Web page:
Deep dive into CSS position & Some practical usage

Deep dive into CSS position & Some practical usage

We all love good-looking websites, no one likes a bad User interface, and guess what position is property you can master to create some good websites.


3 min read

Let's start learning by practical use case, are you excited? ๐Ÿ˜

1) position: fixed;

We use Instagram, Facebook, LinkedIn, or some social platform. Then you must know there is a header at the top that stays at the top, regardless of what we do, whether we scroll or not, it just stays on top.

Screenshot 2022-07-17 at 1.03.09 PM.png

.header {
  position: fixed:
  top: 0;
  left: 0;
  right: 0;

by setting position property in CSS, you also can use top, left, right, and bottom properties to give the position.

in this example, I assigned 0 to the top, left & right because I want the header to stick to the top.

One more example

Screenshot 2022-07-17 at 1.11.43 PM.png

You might see this kind of chat box in the bottom-right corner of some websites. well implementing this kind of style is very easy.

.chat-popup {
  position: fixed;
  bottom: 20px;
  right: 20px;

see here I added 20px from bottom and right, so it gets some space from corners, and add some nice spacing.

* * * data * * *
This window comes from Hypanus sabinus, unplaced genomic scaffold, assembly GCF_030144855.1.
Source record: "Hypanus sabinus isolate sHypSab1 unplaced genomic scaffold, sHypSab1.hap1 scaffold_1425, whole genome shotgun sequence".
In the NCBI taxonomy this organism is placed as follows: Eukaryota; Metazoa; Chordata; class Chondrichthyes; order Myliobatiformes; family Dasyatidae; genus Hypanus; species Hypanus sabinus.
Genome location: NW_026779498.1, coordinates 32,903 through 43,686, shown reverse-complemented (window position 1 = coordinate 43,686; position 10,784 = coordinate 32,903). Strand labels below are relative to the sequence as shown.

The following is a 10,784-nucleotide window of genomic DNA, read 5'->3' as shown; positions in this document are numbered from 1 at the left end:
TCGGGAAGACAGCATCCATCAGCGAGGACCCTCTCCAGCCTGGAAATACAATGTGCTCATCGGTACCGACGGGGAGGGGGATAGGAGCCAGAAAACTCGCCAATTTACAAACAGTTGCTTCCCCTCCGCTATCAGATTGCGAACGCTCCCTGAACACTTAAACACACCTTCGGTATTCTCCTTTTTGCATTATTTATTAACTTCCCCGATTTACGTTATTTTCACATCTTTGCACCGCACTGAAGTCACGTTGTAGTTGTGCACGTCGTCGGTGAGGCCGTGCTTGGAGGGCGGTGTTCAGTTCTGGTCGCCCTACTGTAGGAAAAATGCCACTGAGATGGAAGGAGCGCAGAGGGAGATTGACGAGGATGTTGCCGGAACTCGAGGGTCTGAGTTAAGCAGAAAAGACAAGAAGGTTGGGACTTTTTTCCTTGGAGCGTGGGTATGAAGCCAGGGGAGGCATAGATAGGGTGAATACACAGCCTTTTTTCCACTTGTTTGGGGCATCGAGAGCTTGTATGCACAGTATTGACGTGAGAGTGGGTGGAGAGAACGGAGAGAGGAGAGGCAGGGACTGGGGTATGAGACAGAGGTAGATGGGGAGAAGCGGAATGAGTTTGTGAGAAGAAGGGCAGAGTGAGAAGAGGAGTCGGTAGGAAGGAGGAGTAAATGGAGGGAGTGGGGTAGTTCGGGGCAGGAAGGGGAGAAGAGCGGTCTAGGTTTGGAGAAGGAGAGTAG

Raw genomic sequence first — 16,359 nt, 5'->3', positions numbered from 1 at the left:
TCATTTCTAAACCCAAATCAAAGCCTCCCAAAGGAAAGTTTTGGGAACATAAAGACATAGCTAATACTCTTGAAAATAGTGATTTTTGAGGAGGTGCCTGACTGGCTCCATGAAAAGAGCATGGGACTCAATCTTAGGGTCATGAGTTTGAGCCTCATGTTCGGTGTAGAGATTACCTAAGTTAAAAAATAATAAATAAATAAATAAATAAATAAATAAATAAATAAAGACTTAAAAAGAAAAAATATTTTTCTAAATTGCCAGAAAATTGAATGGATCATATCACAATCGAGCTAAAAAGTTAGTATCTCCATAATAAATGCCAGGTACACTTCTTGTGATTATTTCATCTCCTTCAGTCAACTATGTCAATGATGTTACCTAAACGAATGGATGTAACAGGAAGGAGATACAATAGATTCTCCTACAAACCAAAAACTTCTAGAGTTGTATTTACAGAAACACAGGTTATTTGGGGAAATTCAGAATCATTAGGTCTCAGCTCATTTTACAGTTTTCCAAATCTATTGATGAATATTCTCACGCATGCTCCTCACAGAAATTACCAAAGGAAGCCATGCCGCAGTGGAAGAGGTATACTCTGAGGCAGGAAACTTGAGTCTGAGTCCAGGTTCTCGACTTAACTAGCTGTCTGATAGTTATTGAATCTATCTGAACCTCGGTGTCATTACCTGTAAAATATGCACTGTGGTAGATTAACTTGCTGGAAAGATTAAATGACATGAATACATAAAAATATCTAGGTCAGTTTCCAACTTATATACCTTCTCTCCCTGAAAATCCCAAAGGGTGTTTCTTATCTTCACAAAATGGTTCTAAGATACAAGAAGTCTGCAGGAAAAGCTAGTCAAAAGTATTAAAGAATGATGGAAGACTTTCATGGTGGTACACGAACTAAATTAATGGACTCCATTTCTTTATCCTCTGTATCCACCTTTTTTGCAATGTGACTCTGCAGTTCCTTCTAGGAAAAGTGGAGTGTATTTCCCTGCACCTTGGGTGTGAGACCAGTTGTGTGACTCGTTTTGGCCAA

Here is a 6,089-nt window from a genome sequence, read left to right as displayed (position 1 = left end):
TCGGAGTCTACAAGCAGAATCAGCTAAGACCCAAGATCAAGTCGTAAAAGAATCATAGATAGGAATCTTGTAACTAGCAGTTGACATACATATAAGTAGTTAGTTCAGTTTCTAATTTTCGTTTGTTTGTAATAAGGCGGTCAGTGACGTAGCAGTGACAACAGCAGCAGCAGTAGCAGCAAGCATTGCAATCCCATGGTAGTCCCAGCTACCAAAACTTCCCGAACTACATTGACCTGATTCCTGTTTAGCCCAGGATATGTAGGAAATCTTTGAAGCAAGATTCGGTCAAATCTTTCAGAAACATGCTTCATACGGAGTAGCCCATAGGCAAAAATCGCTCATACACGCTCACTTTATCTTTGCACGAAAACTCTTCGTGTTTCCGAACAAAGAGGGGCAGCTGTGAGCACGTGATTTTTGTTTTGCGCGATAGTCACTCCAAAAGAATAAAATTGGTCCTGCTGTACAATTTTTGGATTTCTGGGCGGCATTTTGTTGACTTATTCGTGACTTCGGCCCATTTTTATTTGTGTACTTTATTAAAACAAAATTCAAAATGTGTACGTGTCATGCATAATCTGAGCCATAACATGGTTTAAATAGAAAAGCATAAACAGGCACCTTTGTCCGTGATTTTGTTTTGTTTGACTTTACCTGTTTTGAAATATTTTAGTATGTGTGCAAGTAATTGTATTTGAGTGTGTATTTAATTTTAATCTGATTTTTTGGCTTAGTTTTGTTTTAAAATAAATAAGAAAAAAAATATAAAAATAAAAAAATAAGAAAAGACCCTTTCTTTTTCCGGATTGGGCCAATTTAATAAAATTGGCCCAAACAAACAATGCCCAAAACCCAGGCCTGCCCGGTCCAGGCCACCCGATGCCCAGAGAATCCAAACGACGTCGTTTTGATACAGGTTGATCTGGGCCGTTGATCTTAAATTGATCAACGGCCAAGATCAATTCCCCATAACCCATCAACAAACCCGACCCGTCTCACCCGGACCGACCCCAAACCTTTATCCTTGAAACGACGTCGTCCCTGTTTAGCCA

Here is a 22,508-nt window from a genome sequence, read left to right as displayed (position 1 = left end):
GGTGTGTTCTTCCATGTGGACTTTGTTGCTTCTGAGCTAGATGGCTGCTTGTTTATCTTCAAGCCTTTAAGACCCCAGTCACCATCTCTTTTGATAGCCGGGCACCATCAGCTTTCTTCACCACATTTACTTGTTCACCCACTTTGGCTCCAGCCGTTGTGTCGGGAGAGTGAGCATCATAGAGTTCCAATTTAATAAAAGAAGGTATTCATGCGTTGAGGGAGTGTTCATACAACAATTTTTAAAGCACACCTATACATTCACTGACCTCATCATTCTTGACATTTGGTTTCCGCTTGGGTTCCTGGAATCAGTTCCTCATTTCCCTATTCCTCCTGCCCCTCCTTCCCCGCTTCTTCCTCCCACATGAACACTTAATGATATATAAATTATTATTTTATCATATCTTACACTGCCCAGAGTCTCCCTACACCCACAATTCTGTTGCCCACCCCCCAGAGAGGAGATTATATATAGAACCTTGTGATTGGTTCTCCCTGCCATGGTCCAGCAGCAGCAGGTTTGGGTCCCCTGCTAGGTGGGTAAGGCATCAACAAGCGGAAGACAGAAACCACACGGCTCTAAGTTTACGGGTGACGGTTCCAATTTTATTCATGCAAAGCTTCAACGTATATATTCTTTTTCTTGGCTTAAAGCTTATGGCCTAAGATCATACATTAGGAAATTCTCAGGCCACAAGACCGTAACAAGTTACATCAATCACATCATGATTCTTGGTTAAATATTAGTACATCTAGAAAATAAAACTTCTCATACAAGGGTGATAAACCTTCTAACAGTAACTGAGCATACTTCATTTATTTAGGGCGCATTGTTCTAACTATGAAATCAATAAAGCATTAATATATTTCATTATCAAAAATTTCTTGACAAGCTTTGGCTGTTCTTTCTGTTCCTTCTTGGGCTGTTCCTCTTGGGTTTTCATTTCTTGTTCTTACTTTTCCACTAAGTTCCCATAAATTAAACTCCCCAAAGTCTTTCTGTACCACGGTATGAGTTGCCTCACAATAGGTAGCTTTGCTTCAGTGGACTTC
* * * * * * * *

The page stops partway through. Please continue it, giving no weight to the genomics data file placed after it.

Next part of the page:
now you can visualize twitter's menu too, Twitter has a sticky menu on the left side, and right side, on the left side there is navigation, on the right side, some trending hashtags, and on the center, there is a feed.

now, let's move to the next example.

2) position: relative;

this one is very simple, we can position the element with top, left, right, and bottom properties and the element will position itself relative to its position.

usually, this is used with position: absolute; I'll show you in the next one the combined usage of both.

3) position: absolute;

Screenshot 2022-07-17 at 1.41.32 PM.png

See the image, there is a download button on top of the image, these types of UIs are very common and very useful. here is the code for doing exactly the same.

<div class="image-box">
  <img src="" alt="image" />
.image-box {
  position: relative;

.image-box img {
  width: 250px;
  height: 250px;
  object-fit: cover;
  border-radius: 18px;

.image-box button {
  position: absolute;
  top: 10px;
  right: 10px;

explanation: First we made .image-box position: relative; then the important code is for the button, we've to use position: absolute; so the button's position will be an absolute position to its parent, so in our example the parent of a button is .image-box, then we provided top and right position to align it to the top-right corner.

4) position: static;

Whether you write it or not, this is the default assignment, by DOM renderers.

5) position: sticky;

This is very useful, consider it as a combination of the position: static; and position: fixed; when you use this, the content will be statically positioned, but when you scroll and the given position (top, left, right, bottom) matches to current position then it sticks to that position.


<div class="header">
  <button>Full resolution</button>
  <button>Full HD</button>


.header {
  position: sticky;
  top: 0;
  left: 0;
  right: 0;

it was pretty long ๐Ÿฅฒ and took me around 2-4 hours to prepare demos and write this blog, if you enjoyed it, Give it like ๐Ÿ‘๐Ÿป and share it with your friends.

Happy coding! ๐Ÿ‘จ๐Ÿปโ€๐Ÿ’ป Bye.